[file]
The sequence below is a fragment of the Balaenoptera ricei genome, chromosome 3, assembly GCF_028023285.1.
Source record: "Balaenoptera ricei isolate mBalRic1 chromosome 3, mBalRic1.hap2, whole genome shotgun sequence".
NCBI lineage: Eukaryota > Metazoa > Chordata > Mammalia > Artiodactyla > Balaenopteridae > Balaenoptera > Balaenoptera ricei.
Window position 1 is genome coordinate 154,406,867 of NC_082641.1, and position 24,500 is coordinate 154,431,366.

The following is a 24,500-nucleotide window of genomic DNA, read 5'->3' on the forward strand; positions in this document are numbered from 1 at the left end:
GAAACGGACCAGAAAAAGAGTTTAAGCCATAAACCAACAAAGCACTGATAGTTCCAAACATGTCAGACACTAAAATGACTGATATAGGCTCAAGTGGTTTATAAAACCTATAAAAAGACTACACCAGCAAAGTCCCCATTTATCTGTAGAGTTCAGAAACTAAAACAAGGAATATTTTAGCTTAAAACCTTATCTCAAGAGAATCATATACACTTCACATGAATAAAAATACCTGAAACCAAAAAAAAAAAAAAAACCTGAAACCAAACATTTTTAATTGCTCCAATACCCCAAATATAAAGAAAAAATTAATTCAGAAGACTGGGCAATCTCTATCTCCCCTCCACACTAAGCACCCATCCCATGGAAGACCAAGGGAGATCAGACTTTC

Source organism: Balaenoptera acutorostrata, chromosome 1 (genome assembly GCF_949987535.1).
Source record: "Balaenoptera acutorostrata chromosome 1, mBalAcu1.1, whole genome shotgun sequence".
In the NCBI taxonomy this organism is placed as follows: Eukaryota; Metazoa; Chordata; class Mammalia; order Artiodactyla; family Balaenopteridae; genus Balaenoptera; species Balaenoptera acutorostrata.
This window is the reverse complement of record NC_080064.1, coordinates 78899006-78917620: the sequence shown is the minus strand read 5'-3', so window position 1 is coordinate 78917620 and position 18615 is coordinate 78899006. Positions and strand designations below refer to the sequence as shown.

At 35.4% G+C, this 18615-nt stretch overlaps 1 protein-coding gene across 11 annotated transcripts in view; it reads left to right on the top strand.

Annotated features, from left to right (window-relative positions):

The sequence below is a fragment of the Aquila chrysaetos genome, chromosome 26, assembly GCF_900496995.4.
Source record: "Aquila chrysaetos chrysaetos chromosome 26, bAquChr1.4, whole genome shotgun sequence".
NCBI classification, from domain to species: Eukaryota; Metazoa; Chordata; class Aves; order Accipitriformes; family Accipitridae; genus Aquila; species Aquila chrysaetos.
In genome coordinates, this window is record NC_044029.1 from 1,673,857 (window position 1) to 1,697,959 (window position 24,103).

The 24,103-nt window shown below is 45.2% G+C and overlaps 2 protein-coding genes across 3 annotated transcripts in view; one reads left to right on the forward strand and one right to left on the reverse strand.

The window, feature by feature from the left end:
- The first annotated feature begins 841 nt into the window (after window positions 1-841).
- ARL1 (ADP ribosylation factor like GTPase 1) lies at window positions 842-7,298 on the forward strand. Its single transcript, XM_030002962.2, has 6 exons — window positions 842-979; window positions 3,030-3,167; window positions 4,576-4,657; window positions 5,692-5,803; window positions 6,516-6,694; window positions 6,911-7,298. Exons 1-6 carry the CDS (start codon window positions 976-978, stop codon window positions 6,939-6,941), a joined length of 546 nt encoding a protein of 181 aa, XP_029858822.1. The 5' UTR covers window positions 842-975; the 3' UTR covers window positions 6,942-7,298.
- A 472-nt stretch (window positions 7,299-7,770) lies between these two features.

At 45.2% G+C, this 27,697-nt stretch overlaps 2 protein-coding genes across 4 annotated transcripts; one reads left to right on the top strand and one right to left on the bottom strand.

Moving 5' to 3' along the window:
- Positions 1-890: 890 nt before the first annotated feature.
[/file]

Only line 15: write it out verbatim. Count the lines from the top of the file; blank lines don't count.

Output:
NCBI classification, from domain to species: Eukaryota; Metazoa; Chordata; class Aves; order Accipitriformes; family Accipitridae; genus Aquila; species Aquila chrysaetos.